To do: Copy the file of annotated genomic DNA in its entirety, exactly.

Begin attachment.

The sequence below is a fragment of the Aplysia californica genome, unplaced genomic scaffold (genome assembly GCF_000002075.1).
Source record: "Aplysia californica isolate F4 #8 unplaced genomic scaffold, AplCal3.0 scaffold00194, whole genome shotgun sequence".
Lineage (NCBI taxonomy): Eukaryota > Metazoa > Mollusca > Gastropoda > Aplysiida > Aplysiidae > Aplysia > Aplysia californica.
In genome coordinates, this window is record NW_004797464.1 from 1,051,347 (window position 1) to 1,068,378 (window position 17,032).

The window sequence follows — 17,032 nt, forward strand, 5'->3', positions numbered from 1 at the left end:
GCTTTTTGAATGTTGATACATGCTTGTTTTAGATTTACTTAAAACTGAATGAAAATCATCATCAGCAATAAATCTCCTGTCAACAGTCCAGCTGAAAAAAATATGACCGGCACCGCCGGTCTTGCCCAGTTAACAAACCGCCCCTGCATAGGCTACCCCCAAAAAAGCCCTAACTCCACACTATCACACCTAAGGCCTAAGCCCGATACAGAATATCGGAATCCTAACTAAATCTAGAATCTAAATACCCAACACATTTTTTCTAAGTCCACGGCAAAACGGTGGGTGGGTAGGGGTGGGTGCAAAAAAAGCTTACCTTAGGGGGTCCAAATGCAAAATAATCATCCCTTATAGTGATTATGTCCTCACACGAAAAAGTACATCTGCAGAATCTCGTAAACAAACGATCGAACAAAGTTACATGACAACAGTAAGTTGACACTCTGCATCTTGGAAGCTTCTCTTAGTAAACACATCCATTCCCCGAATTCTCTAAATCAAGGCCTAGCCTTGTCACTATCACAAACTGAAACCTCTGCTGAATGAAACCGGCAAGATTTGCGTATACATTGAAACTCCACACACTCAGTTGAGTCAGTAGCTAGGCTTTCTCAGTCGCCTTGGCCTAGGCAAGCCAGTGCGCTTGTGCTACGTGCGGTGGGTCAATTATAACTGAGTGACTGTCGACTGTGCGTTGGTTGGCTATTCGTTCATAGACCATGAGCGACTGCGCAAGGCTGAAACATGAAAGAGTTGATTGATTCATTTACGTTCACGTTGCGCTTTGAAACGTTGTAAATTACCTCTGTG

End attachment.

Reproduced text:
The sequence below is a fragment of the Aplysia californica genome, unplaced genomic scaffold (genome assembly GCF_000002075.1).
Source record: "Aplysia californica isolate F4 #8 unplaced genomic scaffold, AplCal3.0 scaffold00194, whole genome shotgun sequence".
Lineage (NCBI taxonomy): Eukaryota > Metazoa > Mollusca > Gastropoda > Aplysiida > Aplysiidae > Aplysia > Aplysia californica.
In genome coordinates, this window is record NW_004797464.1 from 1,051,347 (window position 1) to 1,068,378 (window position 17,032).

The window sequence follows — 17,032 nt, forward strand, 5'->3', positions numbered from 1 at the left end:
GCTTTTTGAATGTTGATACATGCTTGTTTTAGATTTACTTAAAACTGAATGAAAATCATCATCAGCAATAAATCTCCTGTCAACAGTCCAGCTGAAAAAAATATGACCGGCACCGCCGGTCTTGCCCAGTTAACAAACCGCCCCTGCATAGGCTACCCCCAAAAAAGCCCTAACTCCACACTATCACACCTAAGGCCTAAGCCCGATACAGAATATCGGAATCCTAACTAAATCTAGAATCTAAATACCCAACACATTTTTTCTAAGTCCACGGCAAAACGGTGGGTGGGTAGGGGTGGGTGCAAAAAAAGCTTACCTTAGGGGGTCCAAATGCAAAATAATCATCCCTTATAGTGATTATGTCCTCACACGAAAAAGTACATCTGCAGAATCTCGTAAACAAACGATCGAACAAAGTTACATGACAACAGTAAGTTGACACTCTGCATCTTGGAAGCTTCTCTTAGTAAACACATCCATTCCCCGAATTCTCTAAATCAAGGCCTAGCCTTGTCACTATCACAAACTGAAACCTCTGCTGAATGAAACCGGCAAGATTTGCGTATACATTGAAACTCCACACACTCAGTTGAGTCAGTAGCTAGGCTTTCTCAGTCGCCTTGGCCTAGGCAAGCCAGTGCGCTTGTGCTACGTGCGGTGGGTCAATTATAACTGAGTGACTGTCGACTGTGCGTTGGTTGGCTATTCGTTCATAGACCATGAGCGACTGCGCAAGGCTGAAACATGAAAGAGTTGATTGATTCATTTACGTTCACGTTGCGCTTTGAAACGTTGTAAATTACCTCTGTG